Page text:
Just as President Trump said would happen yesterday, the U.S. government has sued Trump’s former national security adviser John Bolton to block the publication of his so-called tell-all book which claims the president was willing to endanger the nation in order to be re-elected.
As we previously detailed, Bolton served under Trump as the U.S. national security adviser from April 2018 to September 2019.
His book, "The Room Where It Happened: A White House Memoir," which was initially set to be published earlier this year, is currently scheduled to be released next Tuesday.
According to a news release from the book's publisher, the book claims that "Trump's Ukraine-like transgressions existed across the full range of his foreign policy — and Bolton documents exactly what those were."
In the epilogue of the memoir, Bolton reportedly alleges Trump's actions towards his new book were, at times, "constitutionally impermissible" and that the president has tried multiple times to delay it from moving to print.
Last week, per the New York Times, the White House attempted to slow its publication, arguing the book contained classified information and could present a security threat.
“I will consider every conversation with me as president highly classified. So that would mean if he wrote a book and if the book gets out, he’s broken the law and I would think he would have criminal problems,” Trump continued threateningly.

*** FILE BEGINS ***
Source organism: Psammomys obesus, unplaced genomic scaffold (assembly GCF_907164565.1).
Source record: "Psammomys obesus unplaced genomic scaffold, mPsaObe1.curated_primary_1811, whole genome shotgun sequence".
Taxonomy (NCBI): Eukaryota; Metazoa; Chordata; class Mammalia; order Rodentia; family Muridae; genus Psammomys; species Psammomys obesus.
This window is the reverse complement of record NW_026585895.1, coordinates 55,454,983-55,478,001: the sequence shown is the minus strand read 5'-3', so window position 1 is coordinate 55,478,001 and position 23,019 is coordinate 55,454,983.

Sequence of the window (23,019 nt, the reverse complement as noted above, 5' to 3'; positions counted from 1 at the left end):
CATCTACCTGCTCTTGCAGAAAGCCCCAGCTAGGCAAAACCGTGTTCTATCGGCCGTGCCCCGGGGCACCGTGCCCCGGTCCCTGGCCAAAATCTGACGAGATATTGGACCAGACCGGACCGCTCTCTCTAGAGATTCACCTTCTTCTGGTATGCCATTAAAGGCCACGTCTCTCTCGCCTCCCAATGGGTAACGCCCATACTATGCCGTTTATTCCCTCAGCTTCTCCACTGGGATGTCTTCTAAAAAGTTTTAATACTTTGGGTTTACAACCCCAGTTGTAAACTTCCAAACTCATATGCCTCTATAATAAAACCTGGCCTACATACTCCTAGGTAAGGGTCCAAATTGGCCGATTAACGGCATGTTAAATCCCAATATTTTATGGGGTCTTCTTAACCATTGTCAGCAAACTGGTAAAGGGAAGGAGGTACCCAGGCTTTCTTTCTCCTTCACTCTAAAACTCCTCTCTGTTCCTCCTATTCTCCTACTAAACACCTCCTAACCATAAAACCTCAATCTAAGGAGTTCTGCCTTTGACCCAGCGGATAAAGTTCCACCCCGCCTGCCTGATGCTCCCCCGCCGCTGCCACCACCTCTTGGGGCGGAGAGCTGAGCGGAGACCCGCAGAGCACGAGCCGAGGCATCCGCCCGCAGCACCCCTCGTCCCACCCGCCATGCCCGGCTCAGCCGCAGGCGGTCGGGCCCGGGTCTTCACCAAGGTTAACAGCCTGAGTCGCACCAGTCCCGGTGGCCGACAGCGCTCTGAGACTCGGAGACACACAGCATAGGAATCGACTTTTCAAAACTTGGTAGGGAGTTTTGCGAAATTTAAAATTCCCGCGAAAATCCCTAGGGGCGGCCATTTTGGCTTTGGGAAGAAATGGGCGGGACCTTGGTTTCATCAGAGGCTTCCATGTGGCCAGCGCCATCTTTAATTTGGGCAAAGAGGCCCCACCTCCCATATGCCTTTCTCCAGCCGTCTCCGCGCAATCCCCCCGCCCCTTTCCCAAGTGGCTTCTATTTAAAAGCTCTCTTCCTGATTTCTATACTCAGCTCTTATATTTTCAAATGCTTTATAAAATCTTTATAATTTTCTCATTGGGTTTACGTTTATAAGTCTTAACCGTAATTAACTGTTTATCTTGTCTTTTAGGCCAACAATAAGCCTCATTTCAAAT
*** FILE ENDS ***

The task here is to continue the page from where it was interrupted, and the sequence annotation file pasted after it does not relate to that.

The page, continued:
And now, as Axios reports, the Justice Department filed a lawsuit in federal court on Tuesday seeking to block publication of the book on June 23, claiming that Bolton has failed to complete a pre-publication review for classified information.
The United States is not seeking to censor any legitimate aspect of Defendant’s manuscript; it merely seeks an order requiring Defendant to complete the prepublication review process and to take all steps necessary to ensure that only a manuscript that has been officially authorized through that process—and is thus free of classified information—is disseminated publicly.
Given that Defendant has already taken steps to disclose or publish the manuscript to unauthorized persons without prior written authorization, the United States also seeks an order establishing a constructive trust on any profits obtained from the disclosure or dissemination of The Room Where it Happened, particularly if Defendant refuses to complete the prepublication review process and obtain the required prior written authorization before proceeding with publishing the book.
- Justice Department
Bolton's lawyer claims that his client has already undergone four months of prepublication review, and that the White House has purposely stalled the process as a "transparent attempt to use national security as a pretext to censor Mr. Bolton."